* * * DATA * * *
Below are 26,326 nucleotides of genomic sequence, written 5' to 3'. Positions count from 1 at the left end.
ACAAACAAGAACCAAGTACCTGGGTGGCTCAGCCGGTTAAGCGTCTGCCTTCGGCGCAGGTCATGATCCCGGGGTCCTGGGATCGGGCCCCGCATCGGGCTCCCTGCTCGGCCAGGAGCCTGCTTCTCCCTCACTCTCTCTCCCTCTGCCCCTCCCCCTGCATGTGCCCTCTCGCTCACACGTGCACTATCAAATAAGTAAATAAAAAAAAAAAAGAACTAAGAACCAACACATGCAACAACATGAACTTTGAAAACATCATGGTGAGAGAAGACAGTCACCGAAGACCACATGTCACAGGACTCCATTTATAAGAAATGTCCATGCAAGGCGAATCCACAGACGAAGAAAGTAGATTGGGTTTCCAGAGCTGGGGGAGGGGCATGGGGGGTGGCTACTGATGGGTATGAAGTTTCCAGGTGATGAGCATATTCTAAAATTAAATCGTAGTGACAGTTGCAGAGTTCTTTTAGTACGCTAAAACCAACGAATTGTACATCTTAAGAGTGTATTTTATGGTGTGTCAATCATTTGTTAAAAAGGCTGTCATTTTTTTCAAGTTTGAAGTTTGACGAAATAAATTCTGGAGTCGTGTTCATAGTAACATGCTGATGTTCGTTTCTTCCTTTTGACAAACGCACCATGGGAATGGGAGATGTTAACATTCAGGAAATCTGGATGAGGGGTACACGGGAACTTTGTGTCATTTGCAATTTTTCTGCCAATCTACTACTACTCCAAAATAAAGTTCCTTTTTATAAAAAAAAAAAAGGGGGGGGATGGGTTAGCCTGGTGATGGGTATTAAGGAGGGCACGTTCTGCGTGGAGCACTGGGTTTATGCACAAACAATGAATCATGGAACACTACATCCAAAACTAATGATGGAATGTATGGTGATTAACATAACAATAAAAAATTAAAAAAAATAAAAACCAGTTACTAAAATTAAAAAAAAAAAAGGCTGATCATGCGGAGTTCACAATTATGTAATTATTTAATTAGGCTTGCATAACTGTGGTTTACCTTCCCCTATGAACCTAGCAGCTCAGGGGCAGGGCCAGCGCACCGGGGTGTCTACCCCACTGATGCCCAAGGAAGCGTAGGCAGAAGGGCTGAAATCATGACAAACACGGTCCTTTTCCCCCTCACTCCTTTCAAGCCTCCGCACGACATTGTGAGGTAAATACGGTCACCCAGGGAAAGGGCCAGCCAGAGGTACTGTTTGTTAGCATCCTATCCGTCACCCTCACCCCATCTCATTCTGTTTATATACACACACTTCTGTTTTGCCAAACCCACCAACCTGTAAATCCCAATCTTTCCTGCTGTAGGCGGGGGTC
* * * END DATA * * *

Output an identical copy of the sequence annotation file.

Below are 26,326 nucleotides of genomic sequence, written 5' to 3'. Positions count from 1 at the left end.
ACAAACAAGAACCAAGTACCTGGGTGGCTCAGCCGGTTAAGCGTCTGCCTTCGGCGCAGGTCATGATCCCGGGGTCCTGGGATCGGGCCCCGCATCGGGCTCCCTGCTCGGCCAGGAGCCTGCTTCTCCCTCACTCTCTCTCCCTCTGCCCCTCCCCCTGCATGTGCCCTCTCGCTCACACGTGCACTATCAAATAAGTAAATAAAAAAAAAAAAGAACTAAGAACCAACACATGCAACAACATGAACTTTGAAAACATCATGGTGAGAGAAGACAGTCACCGAAGACCACATGTCACAGGACTCCATTTATAAGAAATGTCCATGCAAGGCGAATCCACAGACGAAGAAAGTAGATTGGGTTTCCAGAGCTGGGGGAGGGGCATGGGGGGTGGCTACTGATGGGTATGAAGTTTCCAGGTGATGAGCATATTCTAAAATTAAATCGTAGTGACAGTTGCAGAGTTCTTTTAGTACGCTAAAACCAACGAATTGTACATCTTAAGAGTGTATTTTATGGTGTGTCAATCATTTGTTAAAAAGGCTGTCATTTTTTTCAAGTTTGAAGTTTGACGAAATAAATTCTGGAGTCGTGTTCATAGTAACATGCTGATGTTCGTTTCTTCCTTTTGACAAACGCACCATGGGAATGGGAGATGTTAACATTCAGGAAATCTGGATGAGGGGTACACGGGAACTTTGTGTCATTTGCAATTTTTCTGCCAATCTACTACTACTCCAAAATAAAGTTCCTTTTTATAAAAAAAAAAAAGGGGGGGGATGGGTTAGCCTGGTGATGGGTATTAAGGAGGGCACGTTCTGCGTGGAGCACTGGGTTTATGCACAAACAATGAATCATGGAACACTACATCCAAAACTAATGATGGAATGTATGGTGATTAACATAACAATAAAAAATTAAAAAAAATAAAAACCAGTTACTAAAATTAAAAAAAAAAAAGGCTGATCATGCGGAGTTCACAATTATGTAATTATTTAATTAGGCTTGCATAACTGTGGTTTACCTTCCCCTATGAACCTAGCAGCTCAGGGGCAGGGCCAGCGCACCGGGGTGTCTACCCCACTGATGCCCAAGGAAGCGTAGGCAGAAGGGCTGAAATCATGACAAACACGGTCCTTTTCCCCCTCACTCCTTTCAAGCCTCCGCACGACATTGTGAGGTAAATACGGTCACCCAGGGAAAGGGCCAGCCAGAGGTACTGTTTGTTAGCATCCTATCCGTCACCCTCACCCCATCTCATTCTGTTTATATACACACACTTCTGTTTTGCCAAACCCACCAACCTGTAAATCCCAATCTTTCCTGCTGTAGGCGGGGGTC